Free event to be offered in-person, virtually
Sealaska Heritage Institute (SHI) will sponsor a free lecture next week on the activism of Native leaders during the United States occupation of the ancient homeland of the Tlingit, Haida and Tsimshian of Southeast Alaska.
In the talk, longtime Tlingit leader Ed Thomas will explore their successes in securing the human rights Native people enjoy today.
“My presentation is not a recital of the profiles of these great people but an attempt to review highlights of historical events that these people were an important part of,” Thomas wrote.
Alaska Native people have been in Southeast Alaska from the beginning of time, and so when people foreign to us began imposing their laws and policies upon our people and our lands it offended early Tlingit, Haida and Tsimshian leaders, he wrote.
Aboriginal tribes of North America have always governed themselves at levels to meet the needs of their tribal citizenry. European “settlers” with the establishing of the United States has had the greatest impact on the very fiber of our existence and our way of life. Southeast Alaska Natives saw how tribal people in the Lower 48 were wiped out in endless wars with the United States, and so they chose to advocate for our rights utilizing non-Native laws, policies and procedures to gain equitable rights for our people, he wrote.
“Very little has been written about those wise Native leaders; the compilation of these profiles reminds us of who these people were and are. Placing their names in a Hall of Fame gives us an opportunity to celebrate their successes in securing our human rights,” Thomas wrote.
The lecture is scheduled for 12 pm, Tuesday, Dec. 20, in Shuká Hít within SHI’s Walter Soboleff Building, 105 S. Seward St. in Juneau. The lecture will be livestreamed and posted on SHI’s YouTube channel.
About the Lecturer
Thomas was born and raised in Craig, Alaska, where he graduated from high school in 1960. He began his college education at Sheldon Jackson College earning his Associate in Science degree and then went on to earn his Bachelor of Science in Education from the University of Alaska, Fairbanks. In 1974, he accepted a fellowship from Pennsylvania State University where he earned his master’s in education administration.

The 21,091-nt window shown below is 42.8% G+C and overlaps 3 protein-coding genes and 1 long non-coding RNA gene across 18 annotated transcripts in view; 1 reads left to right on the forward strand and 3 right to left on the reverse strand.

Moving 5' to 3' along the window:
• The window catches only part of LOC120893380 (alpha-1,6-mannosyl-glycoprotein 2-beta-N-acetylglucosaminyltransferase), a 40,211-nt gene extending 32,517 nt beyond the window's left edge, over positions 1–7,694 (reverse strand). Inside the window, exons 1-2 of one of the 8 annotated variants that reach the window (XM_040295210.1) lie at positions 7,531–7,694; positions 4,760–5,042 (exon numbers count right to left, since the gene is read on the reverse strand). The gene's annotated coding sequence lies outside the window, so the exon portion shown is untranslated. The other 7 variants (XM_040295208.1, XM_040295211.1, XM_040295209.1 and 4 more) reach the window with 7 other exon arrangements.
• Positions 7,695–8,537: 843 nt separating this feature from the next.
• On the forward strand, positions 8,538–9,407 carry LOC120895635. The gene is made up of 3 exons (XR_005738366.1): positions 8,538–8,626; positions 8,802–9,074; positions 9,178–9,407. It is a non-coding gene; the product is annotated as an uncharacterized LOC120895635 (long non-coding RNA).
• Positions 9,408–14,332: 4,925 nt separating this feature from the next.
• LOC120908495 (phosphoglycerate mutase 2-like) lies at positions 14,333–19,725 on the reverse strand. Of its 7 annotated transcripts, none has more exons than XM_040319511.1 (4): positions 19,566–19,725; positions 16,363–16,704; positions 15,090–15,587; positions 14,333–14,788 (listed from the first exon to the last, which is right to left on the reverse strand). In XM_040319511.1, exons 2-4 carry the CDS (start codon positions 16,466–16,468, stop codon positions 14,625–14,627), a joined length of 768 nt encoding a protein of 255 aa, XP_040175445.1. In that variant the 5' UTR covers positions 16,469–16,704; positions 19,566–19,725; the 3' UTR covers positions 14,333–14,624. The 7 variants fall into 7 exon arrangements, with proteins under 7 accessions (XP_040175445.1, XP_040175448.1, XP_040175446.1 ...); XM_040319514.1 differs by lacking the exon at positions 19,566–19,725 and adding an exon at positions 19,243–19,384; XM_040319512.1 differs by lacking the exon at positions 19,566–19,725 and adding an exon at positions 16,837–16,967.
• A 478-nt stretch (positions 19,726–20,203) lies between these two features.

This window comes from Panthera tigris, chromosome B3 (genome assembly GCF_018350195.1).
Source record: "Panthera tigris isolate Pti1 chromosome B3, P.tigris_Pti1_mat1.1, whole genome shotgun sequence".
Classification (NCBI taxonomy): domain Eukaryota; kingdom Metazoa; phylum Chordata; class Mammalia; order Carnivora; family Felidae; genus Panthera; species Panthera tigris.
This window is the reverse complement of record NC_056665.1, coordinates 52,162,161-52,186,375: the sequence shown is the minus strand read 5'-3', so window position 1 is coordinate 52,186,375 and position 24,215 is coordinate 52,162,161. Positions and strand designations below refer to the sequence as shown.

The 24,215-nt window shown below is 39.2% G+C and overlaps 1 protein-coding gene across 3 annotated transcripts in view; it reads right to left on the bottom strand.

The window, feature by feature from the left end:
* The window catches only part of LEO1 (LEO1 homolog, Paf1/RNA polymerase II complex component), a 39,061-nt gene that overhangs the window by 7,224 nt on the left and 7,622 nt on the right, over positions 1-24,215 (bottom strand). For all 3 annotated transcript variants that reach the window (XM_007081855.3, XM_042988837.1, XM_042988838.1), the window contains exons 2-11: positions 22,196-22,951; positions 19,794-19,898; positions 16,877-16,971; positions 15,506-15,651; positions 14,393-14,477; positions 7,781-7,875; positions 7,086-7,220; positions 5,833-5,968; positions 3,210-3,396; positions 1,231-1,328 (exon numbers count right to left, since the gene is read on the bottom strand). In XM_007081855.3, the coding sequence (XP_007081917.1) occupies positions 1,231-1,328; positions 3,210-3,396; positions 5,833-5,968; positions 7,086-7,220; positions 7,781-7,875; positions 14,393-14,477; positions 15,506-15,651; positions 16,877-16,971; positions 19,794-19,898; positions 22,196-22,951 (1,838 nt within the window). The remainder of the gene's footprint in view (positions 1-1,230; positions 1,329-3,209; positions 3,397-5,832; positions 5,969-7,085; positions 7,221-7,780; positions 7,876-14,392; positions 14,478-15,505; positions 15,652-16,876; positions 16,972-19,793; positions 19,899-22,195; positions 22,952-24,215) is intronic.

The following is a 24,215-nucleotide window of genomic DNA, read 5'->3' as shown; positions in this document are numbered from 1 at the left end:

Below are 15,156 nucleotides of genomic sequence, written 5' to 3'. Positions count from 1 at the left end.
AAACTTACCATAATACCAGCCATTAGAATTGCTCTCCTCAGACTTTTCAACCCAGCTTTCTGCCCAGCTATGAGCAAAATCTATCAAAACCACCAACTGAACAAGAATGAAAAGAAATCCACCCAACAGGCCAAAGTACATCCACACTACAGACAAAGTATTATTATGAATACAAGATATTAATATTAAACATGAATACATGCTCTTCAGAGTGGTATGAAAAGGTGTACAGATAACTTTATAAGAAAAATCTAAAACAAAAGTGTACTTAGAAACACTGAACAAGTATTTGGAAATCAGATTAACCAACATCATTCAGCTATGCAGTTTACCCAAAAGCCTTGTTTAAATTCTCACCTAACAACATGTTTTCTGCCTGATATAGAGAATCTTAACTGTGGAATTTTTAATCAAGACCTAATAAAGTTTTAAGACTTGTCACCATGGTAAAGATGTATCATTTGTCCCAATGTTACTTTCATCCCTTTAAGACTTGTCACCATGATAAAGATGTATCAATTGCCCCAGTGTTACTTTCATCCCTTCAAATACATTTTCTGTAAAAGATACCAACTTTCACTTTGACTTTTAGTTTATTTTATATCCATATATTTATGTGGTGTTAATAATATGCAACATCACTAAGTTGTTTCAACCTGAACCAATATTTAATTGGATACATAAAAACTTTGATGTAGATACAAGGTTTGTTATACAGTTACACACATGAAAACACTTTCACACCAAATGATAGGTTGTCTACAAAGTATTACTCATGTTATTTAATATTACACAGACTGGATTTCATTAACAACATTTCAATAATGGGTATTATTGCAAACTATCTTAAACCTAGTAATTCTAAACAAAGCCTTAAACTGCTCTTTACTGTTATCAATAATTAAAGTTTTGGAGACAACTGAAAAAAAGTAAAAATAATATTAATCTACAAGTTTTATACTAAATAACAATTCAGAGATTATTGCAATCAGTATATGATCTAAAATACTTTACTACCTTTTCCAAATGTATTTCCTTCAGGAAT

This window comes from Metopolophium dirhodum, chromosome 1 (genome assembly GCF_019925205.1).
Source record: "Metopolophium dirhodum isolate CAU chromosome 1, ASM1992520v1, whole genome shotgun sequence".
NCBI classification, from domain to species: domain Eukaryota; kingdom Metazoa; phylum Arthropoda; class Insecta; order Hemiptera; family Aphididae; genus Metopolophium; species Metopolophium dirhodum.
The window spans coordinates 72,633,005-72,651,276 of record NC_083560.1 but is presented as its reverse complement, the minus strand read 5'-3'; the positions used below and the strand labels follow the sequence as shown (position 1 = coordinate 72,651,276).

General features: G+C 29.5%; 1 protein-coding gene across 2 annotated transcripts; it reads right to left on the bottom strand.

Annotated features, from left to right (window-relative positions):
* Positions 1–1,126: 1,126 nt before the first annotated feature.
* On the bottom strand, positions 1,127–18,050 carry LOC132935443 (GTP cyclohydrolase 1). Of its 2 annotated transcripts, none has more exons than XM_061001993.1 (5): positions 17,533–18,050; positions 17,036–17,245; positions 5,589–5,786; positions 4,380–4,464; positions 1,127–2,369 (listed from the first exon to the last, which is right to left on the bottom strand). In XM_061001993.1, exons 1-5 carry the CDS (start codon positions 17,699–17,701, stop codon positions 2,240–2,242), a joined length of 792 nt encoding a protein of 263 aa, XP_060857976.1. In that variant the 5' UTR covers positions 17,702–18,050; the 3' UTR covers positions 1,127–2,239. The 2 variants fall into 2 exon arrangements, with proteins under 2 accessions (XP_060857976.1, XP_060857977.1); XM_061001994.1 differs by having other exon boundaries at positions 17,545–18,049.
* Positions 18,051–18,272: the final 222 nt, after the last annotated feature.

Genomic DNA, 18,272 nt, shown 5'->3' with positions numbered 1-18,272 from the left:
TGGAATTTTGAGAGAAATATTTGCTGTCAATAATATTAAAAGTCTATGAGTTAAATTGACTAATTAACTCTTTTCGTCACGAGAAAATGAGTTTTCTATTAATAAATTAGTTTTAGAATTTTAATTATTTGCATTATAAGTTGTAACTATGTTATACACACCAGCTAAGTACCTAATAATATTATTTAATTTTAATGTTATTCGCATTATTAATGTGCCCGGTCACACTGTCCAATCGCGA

Thomas began his 25-year commercial fishing career as a cook at the age of 13 on the FV Verness of Klawock. He would go on to skipper a seine boat and later a power troller; he currently owns a hand troller permit.
Thomas taught junior high school and coached the boy’s junior high basketball team in Klawock, Alaska, for a year. He was a high school counselor and coached the boy’s junior high basketball team in Craig, Alaska, and served as the Indian Studies student counselor for the Sitka School District. He also served as the executive director of the Indian Education Program in Ketchikan for nine years.
Thomas has been the president emeritus of the Central Council of the Tlingit and Haida Indian Tribes of Alaska (Tlingit Haida Central Council) since April 2008. He served as president of the tribe from October 1984 until April 2007, was re-elected in 2010 and officially retired in 2014. He served on the Sealaska Corporation board of directors from 1993 to 2020 and is the chairman of the Sealaska Timber Corporation board in addition to a variety of other positions and responsibilities he fulfills.
Sealaska Heritage Institute is a private nonprofit founded in 1980 to perpetuate and enhance Tlingit, Haida and Tsimshian cultures of Southeast Alaska. Its goal is to promote cultural diversity and cross-cultural understanding through public services and events. SHI also conducts social scientific and public policy research that promotes Alaska Native arts, cultures, history and education statewide. The institute is governed by a Board of Trustees and guided by a Council of Traditional Scholars, a Native Artist Committee and a Southeast Regional Language Committee.
CONTACT: Kathy Dye, SHI Communications and Publications Deputy Director, 907.321.4636, email@example.com.
Caption: Photo of Ed Thomas by Stacy Unzicker, courtesy of Sealaska Heritage Institute. Note: news outlets are welcome to use this photo for coverage of this story. For a higher-res version, contact firstname.lastname@example.org.